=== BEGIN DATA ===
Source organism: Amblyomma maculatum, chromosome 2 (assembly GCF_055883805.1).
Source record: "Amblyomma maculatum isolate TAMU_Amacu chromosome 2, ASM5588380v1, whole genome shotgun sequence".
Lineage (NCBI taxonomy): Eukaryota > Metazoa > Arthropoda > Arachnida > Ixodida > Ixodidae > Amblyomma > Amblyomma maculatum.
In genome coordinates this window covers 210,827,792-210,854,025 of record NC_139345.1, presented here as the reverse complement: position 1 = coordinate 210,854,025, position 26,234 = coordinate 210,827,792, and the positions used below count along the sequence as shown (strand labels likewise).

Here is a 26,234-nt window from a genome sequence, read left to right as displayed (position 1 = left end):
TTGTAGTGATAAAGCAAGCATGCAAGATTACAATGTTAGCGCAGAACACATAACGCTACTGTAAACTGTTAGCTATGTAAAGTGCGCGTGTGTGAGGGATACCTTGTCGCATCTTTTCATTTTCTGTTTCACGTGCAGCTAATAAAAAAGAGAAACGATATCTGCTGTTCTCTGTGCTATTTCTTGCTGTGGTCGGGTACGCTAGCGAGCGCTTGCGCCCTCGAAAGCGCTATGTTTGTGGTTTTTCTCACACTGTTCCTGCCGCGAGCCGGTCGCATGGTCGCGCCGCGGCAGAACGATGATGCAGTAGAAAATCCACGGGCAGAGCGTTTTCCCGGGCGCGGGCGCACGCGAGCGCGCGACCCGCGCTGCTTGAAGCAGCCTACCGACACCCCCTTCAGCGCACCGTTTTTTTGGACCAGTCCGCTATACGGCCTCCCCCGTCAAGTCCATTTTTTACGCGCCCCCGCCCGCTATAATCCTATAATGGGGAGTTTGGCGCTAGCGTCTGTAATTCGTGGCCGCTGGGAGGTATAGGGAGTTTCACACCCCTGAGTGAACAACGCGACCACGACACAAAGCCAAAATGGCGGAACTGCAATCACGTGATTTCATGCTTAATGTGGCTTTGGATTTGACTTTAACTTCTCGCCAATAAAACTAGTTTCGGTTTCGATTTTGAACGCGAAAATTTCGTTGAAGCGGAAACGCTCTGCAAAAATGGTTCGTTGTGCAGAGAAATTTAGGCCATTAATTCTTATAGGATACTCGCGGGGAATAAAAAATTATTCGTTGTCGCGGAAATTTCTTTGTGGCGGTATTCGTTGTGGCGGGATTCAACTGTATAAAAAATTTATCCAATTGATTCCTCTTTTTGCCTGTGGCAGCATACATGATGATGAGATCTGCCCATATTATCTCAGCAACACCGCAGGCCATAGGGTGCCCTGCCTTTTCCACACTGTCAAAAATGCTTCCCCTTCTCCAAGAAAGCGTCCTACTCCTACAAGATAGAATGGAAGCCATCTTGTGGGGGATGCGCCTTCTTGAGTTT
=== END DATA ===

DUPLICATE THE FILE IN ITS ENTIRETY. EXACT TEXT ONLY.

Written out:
Source organism: Amblyomma maculatum, chromosome 2 (assembly GCF_055883805.1).
Source record: "Amblyomma maculatum isolate TAMU_Amacu chromosome 2, ASM5588380v1, whole genome shotgun sequence".
Lineage (NCBI taxonomy): Eukaryota > Metazoa > Arthropoda > Arachnida > Ixodida > Ixodidae > Amblyomma > Amblyomma maculatum.
In genome coordinates this window covers 210,827,792-210,854,025 of record NC_139345.1, presented here as the reverse complement: position 1 = coordinate 210,854,025, position 26,234 = coordinate 210,827,792, and the positions used below count along the sequence as shown (strand labels likewise).

Here is a 26,234-nt window from a genome sequence, read left to right as displayed (position 1 = left end):
TTGTAGTGATAAAGCAAGCATGCAAGATTACAATGTTAGCGCAGAACACATAACGCTACTGTAAACTGTTAGCTATGTAAAGTGCGCGTGTGTGAGGGATACCTTGTCGCATCTTTTCATTTTCTGTTTCACGTGCAGCTAATAAAAAAGAGAAACGATATCTGCTGTTCTCTGTGCTATTTCTTGCTGTGGTCGGGTACGCTAGCGAGCGCTTGCGCCCTCGAAAGCGCTATGTTTGTGGTTTTTCTCACACTGTTCCTGCCGCGAGCCGGTCGCATGGTCGCGCCGCGGCAGAACGATGATGCAGTAGAAAATCCACGGGCAGAGCGTTTTCCCGGGCGCGGGCGCACGCGAGCGCGCGACCCGCGCTGCTTGAAGCAGCCTACCGACACCCCCTTCAGCGCACCGTTTTTTTGGACCAGTCCGCTATACGGCCTCCCCCGTCAAGTCCATTTTTTACGCGCCCCCGCCCGCTATAATCCTATAATGGGGAGTTTGGCGCTAGCGTCTGTAATTCGTGGCCGCTGGGAGGTATAGGGAGTTTCACACCCCTGAGTGAACAACGCGACCACGACACAAAGCCAAAATGGCGGAACTGCAATCACGTGATTTCATGCTTAATGTGGCTTTGGATTTGACTTTAACTTCTCGCCAATAAAACTAGTTTCGGTTTCGATTTTGAACGCGAAAATTTCGTTGAAGCGGAAACGCTCTGCAAAAATGGTTCGTTGTGCAGAGAAATTTAGGCCATTAATTCTTATAGGATACTCGCGGGGAATAAAAAATTATTCGTTGTCGCGGAAATTTCTTTGTGGCGGTATTCGTTGTGGCGGGATTCAACTGTATAAAAAATTTATCCAATTGATTCCTCTTTTTGCCTGTGGCAGCATACATGATGATGAGATCTGCCCATATTATCTCAGCAACACCGCAGGCCATAGGGTGCCCTGCCTTTTCCACACTGTCAAAAATGCTTCCCCTTCTCCAAGAAAGCGTCCTACTCCTACAAGATAGAATGGAAGCCATCTTGTGGGGGATGCGCCTTCTTGAGTTT